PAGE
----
Left in a state of confusion and heartbreak, the Martine family relied on an unexpected friend to help navigate them through this experience.

Dr. Patrick McMahon, who at the time was a pediatric dermatologist fellow at CHOP, offered to help support the family emotionally and served as a life vest in what felt like a sinking ship at the time. Having only met the Martines twice before through Chris’ brother, when notified of Luke’s arrival to CHOP, McMahon was the first one in the waiting room of the NICU.

“Becky was crying immediately, and I was like, ‘it’s going to be OK,’ even though I didn’t know for sure if that was true,” McMahon said.

Now a next-door neighbor to the Martines, McMahon helped the family cope with Luke’s condition by visiting daily and being an emotional support for the family throughout the duration of Luke’s stay at CHOP and every day since.

“So we would tell stories as if we were around a campfire but we were actually just kind of getting through it together. For me, it was also so eye-opening to be on the patient’s side,” McMahon recalled.

Since Luke’s admission to CHOP, McMahon has never left their side and remains a close friend today. Luke refers to him as “Uncle Pat.”

Today, when 5-year-old Luke is not playing baseball and swimming, he can be found with his two best friends — his cousin Johnny and McMahon’s son Collin, with Luke referring to them as the “three amigos.” Although he still has his trache, he anticipates exchanging it for a ventilation mask in the spring, according to the family.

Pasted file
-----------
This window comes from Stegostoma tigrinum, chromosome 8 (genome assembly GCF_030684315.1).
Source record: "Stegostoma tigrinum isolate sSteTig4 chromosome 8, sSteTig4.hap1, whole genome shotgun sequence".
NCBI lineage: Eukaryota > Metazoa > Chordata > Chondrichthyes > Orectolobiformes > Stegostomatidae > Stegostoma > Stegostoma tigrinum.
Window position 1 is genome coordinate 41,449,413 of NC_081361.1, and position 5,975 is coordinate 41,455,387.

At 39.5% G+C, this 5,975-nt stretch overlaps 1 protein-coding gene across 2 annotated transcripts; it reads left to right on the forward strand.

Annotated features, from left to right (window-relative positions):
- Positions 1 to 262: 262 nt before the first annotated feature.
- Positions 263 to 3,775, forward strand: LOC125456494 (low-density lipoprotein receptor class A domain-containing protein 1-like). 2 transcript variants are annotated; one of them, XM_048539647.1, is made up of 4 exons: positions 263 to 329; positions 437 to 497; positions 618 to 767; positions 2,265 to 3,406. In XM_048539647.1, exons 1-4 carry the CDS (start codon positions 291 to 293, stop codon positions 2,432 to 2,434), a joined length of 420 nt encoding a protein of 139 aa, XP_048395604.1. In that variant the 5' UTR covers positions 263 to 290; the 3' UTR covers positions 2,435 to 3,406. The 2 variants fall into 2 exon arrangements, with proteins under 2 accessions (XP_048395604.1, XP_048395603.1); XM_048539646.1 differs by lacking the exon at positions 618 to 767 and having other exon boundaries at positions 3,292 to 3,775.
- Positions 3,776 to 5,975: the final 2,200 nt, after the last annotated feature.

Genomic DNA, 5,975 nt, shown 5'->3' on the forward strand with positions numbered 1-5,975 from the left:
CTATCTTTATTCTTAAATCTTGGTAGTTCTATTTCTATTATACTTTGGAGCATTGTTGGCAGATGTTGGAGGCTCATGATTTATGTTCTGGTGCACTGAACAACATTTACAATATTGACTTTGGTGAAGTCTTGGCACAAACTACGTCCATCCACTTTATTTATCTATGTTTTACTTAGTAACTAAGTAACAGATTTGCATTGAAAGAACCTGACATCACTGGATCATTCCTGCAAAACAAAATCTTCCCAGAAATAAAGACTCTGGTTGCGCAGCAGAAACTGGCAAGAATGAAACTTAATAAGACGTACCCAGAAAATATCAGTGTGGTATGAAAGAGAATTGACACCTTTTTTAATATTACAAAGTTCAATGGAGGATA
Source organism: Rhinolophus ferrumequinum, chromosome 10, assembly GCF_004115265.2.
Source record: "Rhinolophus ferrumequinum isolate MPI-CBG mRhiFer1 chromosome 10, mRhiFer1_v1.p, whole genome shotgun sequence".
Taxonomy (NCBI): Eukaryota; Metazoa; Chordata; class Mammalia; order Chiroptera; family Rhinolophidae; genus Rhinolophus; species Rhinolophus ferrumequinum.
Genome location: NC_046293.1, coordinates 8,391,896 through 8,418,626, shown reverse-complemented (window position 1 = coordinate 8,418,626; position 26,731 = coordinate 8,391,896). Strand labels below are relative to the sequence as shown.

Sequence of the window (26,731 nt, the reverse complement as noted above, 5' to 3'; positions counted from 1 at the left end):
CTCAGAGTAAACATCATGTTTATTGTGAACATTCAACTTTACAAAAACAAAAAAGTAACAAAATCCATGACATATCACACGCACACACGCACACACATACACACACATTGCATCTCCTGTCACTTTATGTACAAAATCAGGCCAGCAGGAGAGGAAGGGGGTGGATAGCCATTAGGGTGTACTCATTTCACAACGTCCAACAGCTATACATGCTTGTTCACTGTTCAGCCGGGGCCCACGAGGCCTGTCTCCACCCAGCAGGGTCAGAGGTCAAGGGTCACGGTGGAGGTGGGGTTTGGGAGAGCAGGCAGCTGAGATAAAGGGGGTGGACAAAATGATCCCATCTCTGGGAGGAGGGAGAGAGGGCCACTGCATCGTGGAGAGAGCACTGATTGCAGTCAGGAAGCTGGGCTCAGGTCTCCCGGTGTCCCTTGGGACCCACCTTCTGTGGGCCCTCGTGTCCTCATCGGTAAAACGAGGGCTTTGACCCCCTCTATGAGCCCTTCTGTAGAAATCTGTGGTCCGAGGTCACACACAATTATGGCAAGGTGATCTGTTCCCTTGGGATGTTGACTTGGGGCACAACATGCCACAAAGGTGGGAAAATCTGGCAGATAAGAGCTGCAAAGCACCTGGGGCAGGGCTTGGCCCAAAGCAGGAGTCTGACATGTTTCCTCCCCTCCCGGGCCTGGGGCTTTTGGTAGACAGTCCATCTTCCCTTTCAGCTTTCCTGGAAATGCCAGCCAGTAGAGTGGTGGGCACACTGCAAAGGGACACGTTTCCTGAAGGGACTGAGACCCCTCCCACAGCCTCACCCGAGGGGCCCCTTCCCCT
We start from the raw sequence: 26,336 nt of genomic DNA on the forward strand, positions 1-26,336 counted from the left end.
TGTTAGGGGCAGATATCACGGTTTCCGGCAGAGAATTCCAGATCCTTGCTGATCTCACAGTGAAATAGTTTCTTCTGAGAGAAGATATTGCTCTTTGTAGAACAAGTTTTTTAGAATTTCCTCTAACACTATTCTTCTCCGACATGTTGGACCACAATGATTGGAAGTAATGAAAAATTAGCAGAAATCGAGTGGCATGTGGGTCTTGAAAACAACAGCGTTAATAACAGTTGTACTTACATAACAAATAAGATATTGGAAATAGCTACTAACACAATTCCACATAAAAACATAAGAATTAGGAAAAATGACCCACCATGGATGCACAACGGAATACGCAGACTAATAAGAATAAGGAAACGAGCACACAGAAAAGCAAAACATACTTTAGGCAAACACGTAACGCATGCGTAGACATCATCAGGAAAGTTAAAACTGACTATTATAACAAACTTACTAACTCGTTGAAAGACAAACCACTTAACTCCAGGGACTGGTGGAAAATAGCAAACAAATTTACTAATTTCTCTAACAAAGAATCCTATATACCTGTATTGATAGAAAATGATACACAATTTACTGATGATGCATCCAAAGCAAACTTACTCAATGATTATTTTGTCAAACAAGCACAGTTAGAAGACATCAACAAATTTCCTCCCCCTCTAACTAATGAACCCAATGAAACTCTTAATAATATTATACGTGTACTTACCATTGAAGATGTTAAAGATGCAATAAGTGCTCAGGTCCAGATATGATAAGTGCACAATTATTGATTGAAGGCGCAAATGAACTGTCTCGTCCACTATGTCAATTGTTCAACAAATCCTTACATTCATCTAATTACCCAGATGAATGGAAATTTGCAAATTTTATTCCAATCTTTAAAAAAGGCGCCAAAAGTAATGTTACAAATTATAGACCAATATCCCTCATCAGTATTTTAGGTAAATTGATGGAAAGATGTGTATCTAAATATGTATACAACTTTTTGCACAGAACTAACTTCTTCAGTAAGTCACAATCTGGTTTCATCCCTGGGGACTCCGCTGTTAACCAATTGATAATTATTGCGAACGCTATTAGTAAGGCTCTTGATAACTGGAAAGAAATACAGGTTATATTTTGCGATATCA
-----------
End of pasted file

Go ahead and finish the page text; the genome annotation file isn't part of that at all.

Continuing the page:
“I don’t think he realizes that he has a trache and no one else does,” Becky joked.

As Luke gets older, he will be able to enjoy life as anyone else would, with the exception of making sure he is hooked up to his ventilator before going to bed to ensure his safety.

“We are just fighting for him to have a normal life, which means him going off to college … but the day he walks out of the door is the day that I am most scared because right now I can control it,” Becky said.

Becky wears various hats, including being a co-chair of the CCHS foundation, a national foundation geared toward spreading awareness and raising funds. The organization’s annual goal is $150,000. The Martines host annual fundraisers on national CCHS day, the second Saturday of November, with unique themes to help meet their fundraising objectives.

The 2016 CCHS fundraiser was a comedy show featuring Joe Matarese, an “America’s Got Talent” star, which raised more than $38,000. This year’s fundraiser was “Making Magic” for CCHS, which raised even more money, $47,700. On next year’s agenda, a fundraiser will be held on Nov. 24.

Seventy percent of proceeds go to research, 20 percent goes to educational initiatives and support of the CCHS Family Network, and 10 percent is allocated to CCHS family support through the Ellen Whisman Fund.

Those interested in learning more about CCHS can go to or donate at and help individuals such as Luke share their story and possibly provide medical advancements for CCHS.